Lift High the Cross? Contrasting the New European and American Cases on Religious Symbols on Government Property

40 Pages Posted: 20 Dec 2015 Last revised: 11 Aug 2019

See all articles by John Witte

John Witte

Emory University School of Law

Nina-Louisa Arold Lorenz

Raoul Wallenberg Institute of Human Rights and Humanitarian Law

Date Written: 2011

Abstract

This Article shows that the European Court of Human Rights case of Lautsi v. Italy, upholding the display of a crucifix in an Italian state school classroom, compares favourably to recent United States Supreme Court cases that have upheld the display of crosses and Decalogues on public property. Both the European Court and the Supreme Court now grant greater deference to longstanding public displays of religion, to local decision-making about which religious symbols to maintain, and to the social utility and value of having public displays of religion in a pluralistic democratic society. Moreover, they have come to hold that protection of religious freedom does not require the secularization of society, but protection against coerced participation in or support for religion.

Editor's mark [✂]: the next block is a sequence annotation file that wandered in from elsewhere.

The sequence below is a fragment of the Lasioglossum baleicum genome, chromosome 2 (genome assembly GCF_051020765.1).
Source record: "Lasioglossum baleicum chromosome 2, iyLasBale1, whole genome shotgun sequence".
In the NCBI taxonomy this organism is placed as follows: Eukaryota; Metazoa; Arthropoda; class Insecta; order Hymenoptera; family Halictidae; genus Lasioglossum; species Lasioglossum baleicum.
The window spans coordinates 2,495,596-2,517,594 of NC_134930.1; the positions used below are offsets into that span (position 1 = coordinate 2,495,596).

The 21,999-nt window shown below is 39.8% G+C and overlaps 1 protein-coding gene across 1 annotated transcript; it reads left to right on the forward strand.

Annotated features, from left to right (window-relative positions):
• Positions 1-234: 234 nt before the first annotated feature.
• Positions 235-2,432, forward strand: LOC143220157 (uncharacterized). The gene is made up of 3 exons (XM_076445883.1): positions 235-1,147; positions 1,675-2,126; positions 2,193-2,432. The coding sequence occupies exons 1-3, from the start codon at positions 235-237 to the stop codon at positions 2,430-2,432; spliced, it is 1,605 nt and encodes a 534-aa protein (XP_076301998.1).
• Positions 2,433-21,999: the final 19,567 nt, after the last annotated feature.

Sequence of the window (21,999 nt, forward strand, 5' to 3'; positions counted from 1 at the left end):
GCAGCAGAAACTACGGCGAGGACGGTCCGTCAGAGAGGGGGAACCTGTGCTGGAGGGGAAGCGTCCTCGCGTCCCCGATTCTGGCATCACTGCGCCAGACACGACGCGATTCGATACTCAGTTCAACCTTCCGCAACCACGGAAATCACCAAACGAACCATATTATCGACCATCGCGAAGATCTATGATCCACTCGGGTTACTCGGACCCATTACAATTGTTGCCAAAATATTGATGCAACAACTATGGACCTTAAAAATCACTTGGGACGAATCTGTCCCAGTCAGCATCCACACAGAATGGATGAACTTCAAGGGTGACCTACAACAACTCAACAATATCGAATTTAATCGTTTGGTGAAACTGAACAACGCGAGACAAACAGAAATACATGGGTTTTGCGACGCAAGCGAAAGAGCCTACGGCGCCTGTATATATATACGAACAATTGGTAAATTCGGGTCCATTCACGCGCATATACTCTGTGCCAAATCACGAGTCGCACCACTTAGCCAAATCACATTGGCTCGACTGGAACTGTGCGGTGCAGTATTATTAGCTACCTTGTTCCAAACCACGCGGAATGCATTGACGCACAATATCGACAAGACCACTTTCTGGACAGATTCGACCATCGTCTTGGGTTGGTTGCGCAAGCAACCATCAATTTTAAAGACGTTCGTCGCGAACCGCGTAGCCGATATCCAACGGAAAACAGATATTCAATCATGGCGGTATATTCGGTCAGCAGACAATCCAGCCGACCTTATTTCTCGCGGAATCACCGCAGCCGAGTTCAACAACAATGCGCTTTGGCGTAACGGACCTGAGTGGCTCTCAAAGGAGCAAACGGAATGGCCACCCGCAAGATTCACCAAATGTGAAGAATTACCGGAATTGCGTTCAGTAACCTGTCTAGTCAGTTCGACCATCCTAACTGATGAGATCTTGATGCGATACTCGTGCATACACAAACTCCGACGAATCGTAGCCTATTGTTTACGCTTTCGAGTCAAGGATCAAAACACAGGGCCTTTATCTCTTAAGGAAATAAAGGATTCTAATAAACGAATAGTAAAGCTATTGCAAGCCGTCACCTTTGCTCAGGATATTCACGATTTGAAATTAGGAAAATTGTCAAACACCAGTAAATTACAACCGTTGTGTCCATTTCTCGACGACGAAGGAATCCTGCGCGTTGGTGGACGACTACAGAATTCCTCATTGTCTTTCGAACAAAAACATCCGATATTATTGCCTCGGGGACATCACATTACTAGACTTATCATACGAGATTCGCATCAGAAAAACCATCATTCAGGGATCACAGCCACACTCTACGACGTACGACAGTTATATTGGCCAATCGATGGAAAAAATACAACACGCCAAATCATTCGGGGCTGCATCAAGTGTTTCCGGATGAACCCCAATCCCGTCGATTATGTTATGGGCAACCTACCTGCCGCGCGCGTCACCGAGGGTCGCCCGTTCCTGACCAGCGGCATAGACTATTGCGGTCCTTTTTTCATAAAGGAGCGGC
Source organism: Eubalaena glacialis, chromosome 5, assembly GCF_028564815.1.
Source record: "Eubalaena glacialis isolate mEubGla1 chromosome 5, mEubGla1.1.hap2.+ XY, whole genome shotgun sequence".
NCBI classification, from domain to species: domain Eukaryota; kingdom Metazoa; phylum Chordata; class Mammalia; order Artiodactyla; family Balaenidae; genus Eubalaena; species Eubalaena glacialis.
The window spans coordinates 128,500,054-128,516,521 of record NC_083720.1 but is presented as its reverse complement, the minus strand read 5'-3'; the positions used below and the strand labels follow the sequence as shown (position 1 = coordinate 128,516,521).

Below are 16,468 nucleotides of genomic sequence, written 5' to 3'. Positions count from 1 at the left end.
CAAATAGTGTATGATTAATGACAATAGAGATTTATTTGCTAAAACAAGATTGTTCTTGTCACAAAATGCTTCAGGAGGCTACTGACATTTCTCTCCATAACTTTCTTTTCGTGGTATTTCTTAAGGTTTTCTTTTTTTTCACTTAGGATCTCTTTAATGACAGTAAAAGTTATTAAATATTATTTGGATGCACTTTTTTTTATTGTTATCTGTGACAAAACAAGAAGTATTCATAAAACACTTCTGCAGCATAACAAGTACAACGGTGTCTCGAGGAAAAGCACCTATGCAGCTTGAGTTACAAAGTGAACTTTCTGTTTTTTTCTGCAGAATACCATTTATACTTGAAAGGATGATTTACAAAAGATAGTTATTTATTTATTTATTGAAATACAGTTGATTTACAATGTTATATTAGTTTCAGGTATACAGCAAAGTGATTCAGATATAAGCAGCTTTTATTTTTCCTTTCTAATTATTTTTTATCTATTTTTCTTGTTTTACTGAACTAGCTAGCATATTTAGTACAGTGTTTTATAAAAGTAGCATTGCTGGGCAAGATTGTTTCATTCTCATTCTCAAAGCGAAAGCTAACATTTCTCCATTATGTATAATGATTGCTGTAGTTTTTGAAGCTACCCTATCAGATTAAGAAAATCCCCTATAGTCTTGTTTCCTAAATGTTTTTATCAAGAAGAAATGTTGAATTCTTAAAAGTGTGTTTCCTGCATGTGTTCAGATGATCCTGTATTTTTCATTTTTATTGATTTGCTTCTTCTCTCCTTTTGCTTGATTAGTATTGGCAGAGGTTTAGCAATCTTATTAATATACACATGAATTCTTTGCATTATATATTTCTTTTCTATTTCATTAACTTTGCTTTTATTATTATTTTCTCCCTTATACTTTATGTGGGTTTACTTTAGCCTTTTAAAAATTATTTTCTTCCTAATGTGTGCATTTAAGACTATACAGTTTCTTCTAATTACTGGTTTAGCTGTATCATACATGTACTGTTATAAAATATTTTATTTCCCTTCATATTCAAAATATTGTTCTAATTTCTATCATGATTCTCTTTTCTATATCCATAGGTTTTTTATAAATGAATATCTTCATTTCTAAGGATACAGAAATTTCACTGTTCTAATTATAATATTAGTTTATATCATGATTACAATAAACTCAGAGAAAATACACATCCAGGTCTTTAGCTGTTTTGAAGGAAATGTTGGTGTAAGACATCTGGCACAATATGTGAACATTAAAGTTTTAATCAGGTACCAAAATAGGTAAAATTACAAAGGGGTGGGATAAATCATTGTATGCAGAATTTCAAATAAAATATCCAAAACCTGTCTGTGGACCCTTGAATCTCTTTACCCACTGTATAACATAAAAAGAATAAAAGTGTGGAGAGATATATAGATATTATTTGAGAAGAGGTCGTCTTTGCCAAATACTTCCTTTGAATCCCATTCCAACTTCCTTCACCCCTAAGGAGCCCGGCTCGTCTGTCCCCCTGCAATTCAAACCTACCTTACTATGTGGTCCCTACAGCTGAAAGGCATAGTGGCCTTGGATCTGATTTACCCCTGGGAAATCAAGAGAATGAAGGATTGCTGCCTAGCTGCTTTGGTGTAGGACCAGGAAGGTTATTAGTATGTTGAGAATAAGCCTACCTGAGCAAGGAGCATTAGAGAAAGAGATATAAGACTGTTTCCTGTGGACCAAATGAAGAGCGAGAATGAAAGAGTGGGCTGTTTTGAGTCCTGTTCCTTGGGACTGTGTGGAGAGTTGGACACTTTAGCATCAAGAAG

Keywords: Religious Symbols in Public Life; First Amendment; Establishment Clause; Lautsi v. Italy; European Court of Human Rights; United States Supreme Court; Crosses; Crucifixes; Decalogues; Passage of Time

Suggested Citation

Witte, John and Arold Lorenz, Nina-Louisa, Lift High the Cross? Contrasting the New European and American Cases on Religious Symbols on Government Property (2011). Emory International Law Review, Vol. 25, No. 5, 2011, Emory Legal Studies Research Paper No. 15-379, Available at SSRN: https://ssrn.com/abstract=2705584

John Witte (Contact Author)

Emory University School of Law ( email )

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Atlanta, GA 30322
United States
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Nina-Louisa Arold Lorenz

Raoul Wallenberg Institute of Human Rights and Humanitarian Law ( email )

Lund
Sweden

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